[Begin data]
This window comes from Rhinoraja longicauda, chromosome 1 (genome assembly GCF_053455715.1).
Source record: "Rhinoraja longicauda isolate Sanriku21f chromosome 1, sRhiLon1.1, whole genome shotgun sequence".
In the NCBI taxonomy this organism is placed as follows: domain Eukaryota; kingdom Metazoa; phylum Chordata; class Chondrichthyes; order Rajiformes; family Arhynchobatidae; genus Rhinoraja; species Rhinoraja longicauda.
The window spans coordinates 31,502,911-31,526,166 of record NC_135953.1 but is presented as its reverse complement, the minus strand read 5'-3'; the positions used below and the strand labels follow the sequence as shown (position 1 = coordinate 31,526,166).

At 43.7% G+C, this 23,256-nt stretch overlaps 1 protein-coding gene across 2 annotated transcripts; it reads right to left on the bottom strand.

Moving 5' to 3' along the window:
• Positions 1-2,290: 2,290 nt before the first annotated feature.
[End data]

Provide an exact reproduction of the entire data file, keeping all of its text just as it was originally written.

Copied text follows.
This window comes from Rhinoraja longicauda, chromosome 1 (genome assembly GCF_053455715.1).
Source record: "Rhinoraja longicauda isolate Sanriku21f chromosome 1, sRhiLon1.1, whole genome shotgun sequence".
In the NCBI taxonomy this organism is placed as follows: domain Eukaryota; kingdom Metazoa; phylum Chordata; class Chondrichthyes; order Rajiformes; family Arhynchobatidae; genus Rhinoraja; species Rhinoraja longicauda.
The window spans coordinates 31,502,911-31,526,166 of record NC_135953.1 but is presented as its reverse complement, the minus strand read 5'-3'; the positions used below and the strand labels follow the sequence as shown (position 1 = coordinate 31,526,166).

At 43.7% G+C, this 23,256-nt stretch overlaps 1 protein-coding gene across 2 annotated transcripts; it reads right to left on the bottom strand.

Moving 5' to 3' along the window:
• Positions 1-2,290: 2,290 nt before the first annotated feature.